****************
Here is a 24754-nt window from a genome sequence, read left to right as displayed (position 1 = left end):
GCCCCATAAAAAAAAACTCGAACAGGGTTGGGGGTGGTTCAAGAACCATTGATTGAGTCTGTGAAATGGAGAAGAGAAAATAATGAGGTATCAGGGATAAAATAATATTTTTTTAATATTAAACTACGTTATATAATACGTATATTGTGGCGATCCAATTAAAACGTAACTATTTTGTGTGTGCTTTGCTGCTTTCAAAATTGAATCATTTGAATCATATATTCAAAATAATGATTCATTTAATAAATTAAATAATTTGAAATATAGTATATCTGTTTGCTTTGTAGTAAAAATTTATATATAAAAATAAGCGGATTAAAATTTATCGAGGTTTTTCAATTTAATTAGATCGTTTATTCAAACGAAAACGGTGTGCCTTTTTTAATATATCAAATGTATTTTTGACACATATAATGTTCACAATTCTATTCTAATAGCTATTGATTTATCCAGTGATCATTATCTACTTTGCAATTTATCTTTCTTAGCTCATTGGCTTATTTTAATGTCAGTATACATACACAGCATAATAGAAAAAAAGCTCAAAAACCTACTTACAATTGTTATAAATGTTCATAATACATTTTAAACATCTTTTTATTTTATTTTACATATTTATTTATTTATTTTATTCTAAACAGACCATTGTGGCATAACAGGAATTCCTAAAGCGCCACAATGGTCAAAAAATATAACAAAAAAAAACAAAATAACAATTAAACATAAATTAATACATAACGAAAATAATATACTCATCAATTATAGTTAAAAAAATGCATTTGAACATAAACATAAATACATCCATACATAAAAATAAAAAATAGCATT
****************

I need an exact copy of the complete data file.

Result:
Here is a 24754-nt window from a genome sequence, read left to right as displayed (position 1 = left end):
GCCCCATAAAAAAAAACTCGAACAGGGTTGGGGGTGGTTCAAGAACCATTGATTGAGTCTGTGAAATGGAGAAGAGAAAATAATGAGGTATCAGGGATAAAATAATATTTTTTTAATATTAAACTACGTTATATAATACGTATATTGTGGCGATCCAATTAAAACGTAACTATTTTGTGTGTGCTTTGCTGCTTTCAAAATTGAATCATTTGAATCATATATTCAAAATAATGATTCATTTAATAAATTAAATAATTTGAAATATAGTATATCTGTTTGCTTTGTAGTAAAAATTTATATATAAAAATAAGCGGATTAAAATTTATCGAGGTTTTTCAATTTAATTAGATCGTTTATTCAAACGAAAACGGTGTGCCTTTTTTAATATATCAAATGTATTTTTGACACATATAATGTTCACAATTCTATTCTAATAGCTATTGATTTATCCAGTGATCATTATCTACTTTGCAATTTATCTTTCTTAGCTCATTGGCTTATTTTAATGTCAGTATACATACACAGCATAATAGAAAAAAAGCTCAAAAACCTACTTACAATTGTTATAAATGTTCATAATACATTTTAAACATCTTTTTATTTTATTTTACATATTTATTTATTTATTTTATTCTAAACAGACCATTGTGGCATAACAGGAATTCCTAAAGCGCCACAATGGTCAAAAAATATAACAAAAAAAAACAAAATAACAATTAAACATAAATTAATACATAACGAAAATAATATACTCATCAATTATAGTTAAAAAAATGCATTTGAACATAAACATAAATACATCCATACATAAAAATAAAAAATAGCATT